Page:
Project Initiation Originally first conceived back in 2008, the aspirations to adopt Building Information Modelling for the Parkside Project were some three years in advance of the publication of the UK Government’s BIM Strategy, which subsequently acted as a catalyst for the wider adoption of BIM in the construction sector. Inspiration came from the need to enhance the existing, generic approach to document storage and information sharing. BIM provided the client with an opportunity to test out the grey areas of how best to store and manage their operational documentation,
“It was more about the end product, as opposed to how the contractor used BIM through the design and construction stages.” “The project was truly pioneering; well ahead of its time!” Richard Draper Birmingham City University Estates Department
The use of digital technologies and information modelling were not seen to hinder the project, with the team simply considering them as ‘project unknowns’; a means for altering the mindset and the environment within which the project would be developed. However, even through the enthusiasm and excitement for getting to grips with new techniques, there was still a level of scepticism about the use of BIM. Some of the team members had prior experience of using BIM software, but none had worked with shared data across a project team, using Information Modelling to deliver a co-ordinated approach to design. Additional support and a level of persuasion were required for some, allowing them to reach the technical demand necessary for the project, and truly feel comfortable committing to BIM.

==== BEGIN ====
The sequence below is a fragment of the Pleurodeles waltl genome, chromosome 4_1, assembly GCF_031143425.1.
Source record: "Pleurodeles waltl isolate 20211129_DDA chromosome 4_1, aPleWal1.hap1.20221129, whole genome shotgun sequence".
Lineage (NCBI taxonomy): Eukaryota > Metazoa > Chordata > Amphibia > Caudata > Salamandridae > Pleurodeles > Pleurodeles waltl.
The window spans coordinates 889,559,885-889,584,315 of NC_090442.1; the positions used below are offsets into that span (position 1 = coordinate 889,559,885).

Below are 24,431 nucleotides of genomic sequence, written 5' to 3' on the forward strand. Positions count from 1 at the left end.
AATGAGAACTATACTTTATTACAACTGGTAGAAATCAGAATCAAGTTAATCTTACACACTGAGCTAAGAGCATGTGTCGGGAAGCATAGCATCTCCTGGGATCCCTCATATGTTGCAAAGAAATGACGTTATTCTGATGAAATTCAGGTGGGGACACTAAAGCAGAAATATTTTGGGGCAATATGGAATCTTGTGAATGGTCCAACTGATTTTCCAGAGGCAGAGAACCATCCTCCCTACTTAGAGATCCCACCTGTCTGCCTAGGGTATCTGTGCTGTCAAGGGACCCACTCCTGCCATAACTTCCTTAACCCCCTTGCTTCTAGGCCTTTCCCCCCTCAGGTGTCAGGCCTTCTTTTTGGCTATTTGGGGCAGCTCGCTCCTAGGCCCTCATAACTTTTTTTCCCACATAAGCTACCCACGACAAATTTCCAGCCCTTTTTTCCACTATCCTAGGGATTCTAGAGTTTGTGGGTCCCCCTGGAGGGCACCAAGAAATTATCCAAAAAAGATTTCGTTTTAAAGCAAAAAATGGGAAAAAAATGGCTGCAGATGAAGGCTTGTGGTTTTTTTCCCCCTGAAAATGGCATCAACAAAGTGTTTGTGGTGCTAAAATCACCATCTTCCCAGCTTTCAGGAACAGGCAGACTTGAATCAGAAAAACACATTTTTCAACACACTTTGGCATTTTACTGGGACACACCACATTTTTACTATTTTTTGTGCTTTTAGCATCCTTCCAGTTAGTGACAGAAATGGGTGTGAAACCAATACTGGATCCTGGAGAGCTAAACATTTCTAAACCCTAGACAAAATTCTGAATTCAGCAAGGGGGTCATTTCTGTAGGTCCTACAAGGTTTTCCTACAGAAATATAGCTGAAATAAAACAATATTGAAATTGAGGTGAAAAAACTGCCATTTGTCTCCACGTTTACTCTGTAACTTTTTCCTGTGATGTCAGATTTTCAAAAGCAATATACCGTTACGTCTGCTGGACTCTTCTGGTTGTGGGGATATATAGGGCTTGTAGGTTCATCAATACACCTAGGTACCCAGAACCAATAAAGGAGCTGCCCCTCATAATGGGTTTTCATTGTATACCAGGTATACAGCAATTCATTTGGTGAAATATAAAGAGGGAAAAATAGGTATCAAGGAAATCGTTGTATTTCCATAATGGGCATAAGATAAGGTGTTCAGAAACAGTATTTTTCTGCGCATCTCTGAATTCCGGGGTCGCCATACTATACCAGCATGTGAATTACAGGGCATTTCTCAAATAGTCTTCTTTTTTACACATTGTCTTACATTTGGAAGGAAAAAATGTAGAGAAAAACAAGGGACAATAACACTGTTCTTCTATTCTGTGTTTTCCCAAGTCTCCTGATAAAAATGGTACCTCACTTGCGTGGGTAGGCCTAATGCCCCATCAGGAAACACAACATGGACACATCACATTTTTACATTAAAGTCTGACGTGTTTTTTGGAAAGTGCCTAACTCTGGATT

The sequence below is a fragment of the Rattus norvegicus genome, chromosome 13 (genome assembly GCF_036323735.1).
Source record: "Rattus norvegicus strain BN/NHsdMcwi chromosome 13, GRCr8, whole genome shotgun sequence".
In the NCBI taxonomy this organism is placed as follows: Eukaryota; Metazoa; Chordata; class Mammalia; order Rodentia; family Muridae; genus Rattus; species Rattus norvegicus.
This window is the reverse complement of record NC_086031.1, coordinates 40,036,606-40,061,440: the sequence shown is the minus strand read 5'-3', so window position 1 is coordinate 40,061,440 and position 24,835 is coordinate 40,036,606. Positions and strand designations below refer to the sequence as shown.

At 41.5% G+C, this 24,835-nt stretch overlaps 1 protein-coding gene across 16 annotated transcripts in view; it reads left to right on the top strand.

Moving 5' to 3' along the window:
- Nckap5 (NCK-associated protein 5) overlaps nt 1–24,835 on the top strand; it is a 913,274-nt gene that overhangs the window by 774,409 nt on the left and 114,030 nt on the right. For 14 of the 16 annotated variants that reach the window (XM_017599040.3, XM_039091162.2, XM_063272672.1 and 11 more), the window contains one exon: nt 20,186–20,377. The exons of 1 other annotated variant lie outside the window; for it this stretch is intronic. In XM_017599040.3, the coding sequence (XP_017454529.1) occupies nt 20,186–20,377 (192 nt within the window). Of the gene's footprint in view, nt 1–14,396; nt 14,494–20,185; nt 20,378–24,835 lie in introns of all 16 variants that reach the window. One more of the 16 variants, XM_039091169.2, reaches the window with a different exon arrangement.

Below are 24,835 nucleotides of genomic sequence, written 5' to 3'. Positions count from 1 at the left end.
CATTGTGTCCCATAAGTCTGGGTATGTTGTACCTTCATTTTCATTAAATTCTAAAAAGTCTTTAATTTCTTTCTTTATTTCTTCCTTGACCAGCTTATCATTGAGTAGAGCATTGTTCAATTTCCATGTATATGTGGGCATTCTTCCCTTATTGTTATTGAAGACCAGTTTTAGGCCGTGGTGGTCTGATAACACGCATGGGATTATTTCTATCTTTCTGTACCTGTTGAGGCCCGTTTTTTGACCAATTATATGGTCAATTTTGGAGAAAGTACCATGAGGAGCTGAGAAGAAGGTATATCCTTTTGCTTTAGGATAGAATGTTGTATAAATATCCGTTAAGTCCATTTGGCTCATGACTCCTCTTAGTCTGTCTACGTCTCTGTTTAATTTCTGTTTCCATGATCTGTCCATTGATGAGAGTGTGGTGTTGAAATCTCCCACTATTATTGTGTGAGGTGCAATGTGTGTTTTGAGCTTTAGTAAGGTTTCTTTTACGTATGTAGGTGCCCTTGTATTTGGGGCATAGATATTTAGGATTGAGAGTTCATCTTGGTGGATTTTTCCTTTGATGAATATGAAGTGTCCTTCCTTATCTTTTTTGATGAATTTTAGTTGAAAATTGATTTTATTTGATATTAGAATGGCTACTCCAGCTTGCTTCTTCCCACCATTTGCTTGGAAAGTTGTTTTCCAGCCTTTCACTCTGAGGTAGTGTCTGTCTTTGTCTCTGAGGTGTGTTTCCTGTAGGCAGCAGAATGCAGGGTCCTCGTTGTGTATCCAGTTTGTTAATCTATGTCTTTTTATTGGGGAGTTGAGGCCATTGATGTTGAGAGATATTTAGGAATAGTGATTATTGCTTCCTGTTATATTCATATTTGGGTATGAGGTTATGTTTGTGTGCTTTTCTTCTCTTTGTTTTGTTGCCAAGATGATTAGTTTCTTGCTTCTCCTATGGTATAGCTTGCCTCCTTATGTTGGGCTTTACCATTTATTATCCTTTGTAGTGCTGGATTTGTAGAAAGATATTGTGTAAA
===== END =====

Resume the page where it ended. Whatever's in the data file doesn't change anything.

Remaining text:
Training was an essential undertaking. Running group sessions gave the team the opportunity for each member to familiarise themselves with each other’s software - comparatively understanding the strengths and difficulties that will be combated through the project programme. Training in this manner was fundamental in giving the project team the correct perspective for ongoing collaborative working, delivering the project as a unit and not as an individual discipline. Yet the point must be made that however detailed and successful the training sessions were in preparing the team, they were run at a time of early BIM-adoption. Those that were claiming they were experts in BIM, did not necessarily have all of the answers. There was still awareness from everyone involved, that there would be persistent development of understanding, evolving progressively throughout the entire five years of the project. Some of the additional costs for initial implementation of BIM were then reflected in the fee levels, mirroring the client’s belief that savings would be realised further downstream. The project had been procured in the traditional OJEU manner; with the original design team being novated at Stage E, and the main contractor appointed subject to a competitive three-stage tender procedure – a decision to minimise inherent risks. The University’s priorities for BIM were an integral part of the initial appraisal; yet when it came to defining the exact requirements for BIM as a deliverable, support was necessary to clarify the specific parameters for the software and the model. “What to hand-over” was a question that, at this stage, did not have a definitive answer. Specifications were written with space to be further developed at later stages of the project.As a document, the BIM Protocol had to take account of the differing views of the companies forming the supply chain team, and the differing requirements of each discipline. Lack of experience of the BIM-process resulted in numerous misunderstandings from all parties, which then lead to complications and information coordination issues. In the absence of any precedents to follow, creation of the document was therefore an iterative process of continual testing, implementation and subsequent refinement.